Rick's Free Auto Repair Advice

Jump start a car tips and tricks

How to jump start a car

If you jump start a car the wrong way, you can do plenty of damage

There’s always some risk when jump-starting a car. When connecting the last jump cable, there’s always a spark and that spark can ignite hydrogen gas given off by the battery. That’s why you always make the final connection to an engine or body component that’s far away from the battery. That way, any spark created during the final connection won’t be near the hydrogen gas. But there are several other safety tips.

#1 Mistake when doing a jump start

Incorrect polarity

Putting the jumper cables on the wrong battery post or ground point can blow main fuses and even damage expensive vehicle computers. Connecting the wrong battery post is the #1 cause of jump start failures.

Take your time locating the + and – markings on the battery case. If you can’t find the markings, wipe off the battery with a rag. Don’t guess!

car battery post identification

#2 Mistake— Leaving electrical accessories on when connecting the  jump start cables

The surge spark that’s generated when you make the final connection is an arc caused by the flow of power from the donor car to the dead battery. But if you leave any accessory on in the dead vehicle; like headlights, you create even more power demand when connecting cables. Worse yet, the arc produces very high voltages that can damage sensitive computers. So turn them off.

Turn off headlights, blower motor, wipers, rear defroster, seat heaters and even your radio in the dead vehicle! Turn the IGNITION in both vehicles to OFF. Seriously, why risk damaging a $500 factory radio during a jump start.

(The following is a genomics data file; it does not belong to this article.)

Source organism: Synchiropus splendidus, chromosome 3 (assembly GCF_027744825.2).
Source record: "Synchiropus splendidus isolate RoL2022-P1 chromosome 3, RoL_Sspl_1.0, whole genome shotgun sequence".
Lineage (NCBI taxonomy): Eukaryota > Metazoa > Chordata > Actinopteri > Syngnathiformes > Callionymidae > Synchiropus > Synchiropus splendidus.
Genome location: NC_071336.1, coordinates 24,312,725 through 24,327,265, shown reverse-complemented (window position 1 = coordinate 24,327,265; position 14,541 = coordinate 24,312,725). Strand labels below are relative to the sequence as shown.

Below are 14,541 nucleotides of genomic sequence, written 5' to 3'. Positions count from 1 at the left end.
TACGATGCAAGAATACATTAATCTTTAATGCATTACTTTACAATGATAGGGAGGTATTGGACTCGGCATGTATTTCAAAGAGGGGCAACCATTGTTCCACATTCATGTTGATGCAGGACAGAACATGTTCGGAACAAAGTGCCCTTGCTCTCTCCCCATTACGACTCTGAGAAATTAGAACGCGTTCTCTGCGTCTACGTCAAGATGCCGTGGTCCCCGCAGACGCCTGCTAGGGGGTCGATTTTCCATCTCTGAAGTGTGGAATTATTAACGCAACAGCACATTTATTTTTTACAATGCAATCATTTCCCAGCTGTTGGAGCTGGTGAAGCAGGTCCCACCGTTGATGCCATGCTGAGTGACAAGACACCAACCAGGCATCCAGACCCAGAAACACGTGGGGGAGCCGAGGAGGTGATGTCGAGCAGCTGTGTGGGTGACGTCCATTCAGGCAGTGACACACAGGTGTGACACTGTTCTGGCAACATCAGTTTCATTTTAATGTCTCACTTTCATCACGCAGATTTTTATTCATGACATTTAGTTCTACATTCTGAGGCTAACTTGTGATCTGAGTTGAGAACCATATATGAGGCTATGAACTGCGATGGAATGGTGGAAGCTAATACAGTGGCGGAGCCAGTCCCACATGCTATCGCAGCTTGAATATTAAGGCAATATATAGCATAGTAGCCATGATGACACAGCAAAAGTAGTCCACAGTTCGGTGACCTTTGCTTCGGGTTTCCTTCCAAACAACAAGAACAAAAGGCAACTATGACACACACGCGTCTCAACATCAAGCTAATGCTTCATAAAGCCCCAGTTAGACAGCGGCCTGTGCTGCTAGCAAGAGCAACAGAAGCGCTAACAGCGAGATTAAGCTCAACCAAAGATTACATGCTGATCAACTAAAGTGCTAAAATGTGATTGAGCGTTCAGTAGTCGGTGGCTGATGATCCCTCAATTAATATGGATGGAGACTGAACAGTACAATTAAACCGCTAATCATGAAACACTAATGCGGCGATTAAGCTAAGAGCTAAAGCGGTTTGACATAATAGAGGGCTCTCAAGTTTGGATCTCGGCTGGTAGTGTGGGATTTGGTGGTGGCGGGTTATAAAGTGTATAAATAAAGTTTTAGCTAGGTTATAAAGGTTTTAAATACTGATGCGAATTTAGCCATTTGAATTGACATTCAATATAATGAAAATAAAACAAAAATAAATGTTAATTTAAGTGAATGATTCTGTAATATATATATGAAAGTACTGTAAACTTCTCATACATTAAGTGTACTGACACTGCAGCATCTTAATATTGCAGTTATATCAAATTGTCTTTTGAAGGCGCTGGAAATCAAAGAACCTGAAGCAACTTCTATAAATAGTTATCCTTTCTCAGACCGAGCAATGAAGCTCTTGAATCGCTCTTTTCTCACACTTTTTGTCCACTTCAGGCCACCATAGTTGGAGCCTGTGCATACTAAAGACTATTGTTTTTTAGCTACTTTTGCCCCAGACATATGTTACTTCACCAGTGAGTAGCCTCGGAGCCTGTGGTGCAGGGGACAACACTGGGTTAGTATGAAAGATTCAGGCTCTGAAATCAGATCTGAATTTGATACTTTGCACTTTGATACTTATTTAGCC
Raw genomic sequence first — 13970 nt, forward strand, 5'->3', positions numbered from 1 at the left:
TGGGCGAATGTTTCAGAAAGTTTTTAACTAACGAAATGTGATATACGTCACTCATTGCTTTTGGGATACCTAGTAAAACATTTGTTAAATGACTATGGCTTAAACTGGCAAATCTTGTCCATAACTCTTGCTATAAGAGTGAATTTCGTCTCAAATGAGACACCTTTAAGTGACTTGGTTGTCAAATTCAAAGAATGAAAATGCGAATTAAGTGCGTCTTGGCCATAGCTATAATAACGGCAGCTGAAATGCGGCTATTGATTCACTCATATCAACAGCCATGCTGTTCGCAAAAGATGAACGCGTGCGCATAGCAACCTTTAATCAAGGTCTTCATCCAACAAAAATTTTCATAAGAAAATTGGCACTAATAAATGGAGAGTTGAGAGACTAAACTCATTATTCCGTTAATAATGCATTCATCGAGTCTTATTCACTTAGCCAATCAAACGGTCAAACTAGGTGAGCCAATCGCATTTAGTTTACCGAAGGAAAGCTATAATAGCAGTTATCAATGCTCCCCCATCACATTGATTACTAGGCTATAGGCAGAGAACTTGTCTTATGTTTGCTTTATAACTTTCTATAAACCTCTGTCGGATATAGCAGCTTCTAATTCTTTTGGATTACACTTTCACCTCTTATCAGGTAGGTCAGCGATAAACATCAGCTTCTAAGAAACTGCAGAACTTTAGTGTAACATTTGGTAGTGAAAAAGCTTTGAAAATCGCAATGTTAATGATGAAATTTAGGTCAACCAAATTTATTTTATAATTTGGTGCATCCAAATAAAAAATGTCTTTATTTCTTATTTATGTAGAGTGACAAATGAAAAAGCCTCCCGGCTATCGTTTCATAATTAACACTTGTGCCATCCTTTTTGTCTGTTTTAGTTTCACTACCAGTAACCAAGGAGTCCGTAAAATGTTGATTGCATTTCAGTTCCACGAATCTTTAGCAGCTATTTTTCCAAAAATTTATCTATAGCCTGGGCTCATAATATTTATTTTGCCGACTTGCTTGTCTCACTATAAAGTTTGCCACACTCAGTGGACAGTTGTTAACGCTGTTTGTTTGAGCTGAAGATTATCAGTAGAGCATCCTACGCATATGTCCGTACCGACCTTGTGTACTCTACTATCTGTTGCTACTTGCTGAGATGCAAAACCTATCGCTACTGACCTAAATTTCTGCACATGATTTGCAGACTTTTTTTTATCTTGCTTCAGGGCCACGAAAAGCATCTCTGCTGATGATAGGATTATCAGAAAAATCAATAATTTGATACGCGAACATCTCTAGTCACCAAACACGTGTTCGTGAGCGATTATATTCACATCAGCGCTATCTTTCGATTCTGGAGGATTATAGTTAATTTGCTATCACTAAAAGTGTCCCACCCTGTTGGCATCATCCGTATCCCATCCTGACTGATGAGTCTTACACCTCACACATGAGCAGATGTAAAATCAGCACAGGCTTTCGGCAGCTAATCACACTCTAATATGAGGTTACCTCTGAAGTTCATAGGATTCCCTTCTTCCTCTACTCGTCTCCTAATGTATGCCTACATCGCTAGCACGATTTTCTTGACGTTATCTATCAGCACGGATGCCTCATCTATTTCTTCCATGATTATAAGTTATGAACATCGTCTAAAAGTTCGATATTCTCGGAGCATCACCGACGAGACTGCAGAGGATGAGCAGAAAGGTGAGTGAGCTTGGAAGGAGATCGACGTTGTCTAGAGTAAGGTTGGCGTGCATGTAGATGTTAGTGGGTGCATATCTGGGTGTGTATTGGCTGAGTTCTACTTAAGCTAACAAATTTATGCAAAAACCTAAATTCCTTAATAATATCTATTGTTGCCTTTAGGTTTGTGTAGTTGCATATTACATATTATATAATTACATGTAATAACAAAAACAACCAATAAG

How to connect jump start cables

A) Connect a red jumper cable to the positive battery terminal or jump-starting stud on the dead vehicle.

B) Connect the opposite end of the red cable to the positive terminal or jump-starting stud on the running (donor) vehicle.

C) Connect a black jumper cable to the negative post on the donor vehicle

D) Connect the opposite end of the black jumper cable to a clean engine bracket on the dead vehicle.

Painted bolt heads don’t make very good contact, so clamp to an engine component bracket instead. Wiggle the clamp to ensure good contact.

connecting jumper cables to dead vehicle

#3 Mistake— Not allowing enough time to charge dead battery before cranking

Start the donor vehicle and raise the idle to 1,500 RPM. Maintain that idle for at least 5-minutes. That will run the donor alternator at a high enough speed to charge the dead battery while preventing the donor alternator from overheating.

Then try starting the dead vehicle

Cranking tip during the jump start

The owner of the dead vehicle most likely tried multiple times to start the vehicle and may have pumped the gas pedal. In other words, they may have flooded the engine. If the engine on the dead vehicle cranks strongly but won’t fire up and you suspect a flooded engine, depress the gas pedal all the way to the floor and hold it there while cranking. That puts the computer into “clear flood” mode and the ECM shuts off the fuel injectors. The full throttle with no added fuel can help evaporate the excess fuel in the cylinders. After cranking for a few seconds with full throttle, release it and see if you get any signs of life from the engine.

Once the dead vehicle starts, disconnect the negative jumper cable first.

After jump-starting, the engine may run rough

When the battery voltage drops to below 9.6-volts, the ECM loses its adaptive memory; those changes to the factory programming that compensate for engine wear. Don’t panic. Your ECM will relearn that data over a period of time, usually, the next 10 cold starts.

Engine won’t idle or accelerate after jump start

As mentioned above, the computer loses its memory when the battery voltage dips below 9.6-volts. On a late model vehicle, that may mean the electronic throttle body no longer recognizes its “home” position. In that case, you may have to perform a throttle body relearn procedure. Unfortunately, the procedure is different for every year, make, model and engine. I’ve posted some of the relearn procedures on this site. Just search for the term “relearn” to see if yours is included.

©, 2019 Rick Muscoplat

Posted on by Rick Muscoplat

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